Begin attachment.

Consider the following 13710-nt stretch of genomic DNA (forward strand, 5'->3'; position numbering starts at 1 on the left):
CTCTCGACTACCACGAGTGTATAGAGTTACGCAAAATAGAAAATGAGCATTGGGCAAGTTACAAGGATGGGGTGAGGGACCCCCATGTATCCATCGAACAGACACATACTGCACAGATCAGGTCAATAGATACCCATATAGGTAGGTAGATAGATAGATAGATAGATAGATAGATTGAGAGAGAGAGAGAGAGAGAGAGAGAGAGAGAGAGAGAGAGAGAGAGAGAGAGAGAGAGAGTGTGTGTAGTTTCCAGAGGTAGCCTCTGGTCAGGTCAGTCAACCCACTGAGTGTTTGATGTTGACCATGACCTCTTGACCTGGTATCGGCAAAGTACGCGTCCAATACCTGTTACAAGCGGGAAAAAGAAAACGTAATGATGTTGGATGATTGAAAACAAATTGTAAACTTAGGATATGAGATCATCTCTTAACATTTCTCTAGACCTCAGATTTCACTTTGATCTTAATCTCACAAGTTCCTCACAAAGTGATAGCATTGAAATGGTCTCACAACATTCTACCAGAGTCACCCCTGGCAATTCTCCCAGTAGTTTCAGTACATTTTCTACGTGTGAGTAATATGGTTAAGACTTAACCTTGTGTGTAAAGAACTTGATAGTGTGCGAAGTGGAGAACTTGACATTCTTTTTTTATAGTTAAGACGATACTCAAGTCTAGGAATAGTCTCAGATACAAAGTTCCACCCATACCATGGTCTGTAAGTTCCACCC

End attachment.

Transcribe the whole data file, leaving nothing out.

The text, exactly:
Consider the following 13710-nt stretch of genomic DNA (forward strand, 5'->3'; position numbering starts at 1 on the left):
CTCTCGACTACCACGAGTGTATAGAGTTACGCAAAATAGAAAATGAGCATTGGGCAAGTTACAAGGATGGGGTGAGGGACCCCCATGTATCCATCGAACAGACACATACTGCACAGATCAGGTCAATAGATACCCATATAGGTAGGTAGATAGATAGATAGATAGATAGATAGATTGAGAGAGAGAGAGAGAGAGAGAGAGAGAGAGAGAGAGAGAGAGAGAGAGAGAGAGAGAGAGTGTGTGTAGTTTCCAGAGGTAGCCTCTGGTCAGGTCAGTCAACCCACTGAGTGTTTGATGTTGACCATGACCTCTTGACCTGGTATCGGCAAAGTACGCGTCCAATACCTGTTACAAGCGGGAAAAAGAAAACGTAATGATGTTGGATGATTGAAAACAAATTGTAAACTTAGGATATGAGATCATCTCTTAACATTTCTCTAGACCTCAGATTTCACTTTGATCTTAATCTCACAAGTTCCTCACAAAGTGATAGCATTGAAATGGTCTCACAACATTCTACCAGAGTCACCCCTGGCAATTCTCCCAGTAGTTTCAGTACATTTTCTACGTGTGAGTAATATGGTTAAGACTTAACCTTGTGTGTAAAGAACTTGATAGTGTGCGAAGTGGAGAACTTGACATTCTTTTTTTATAGTTAAGACGATACTCAAGTCTAGGAATAGTCTCAGATACAAAGTTCCACCCATACCATGGTCTGTAAGTTCCACCC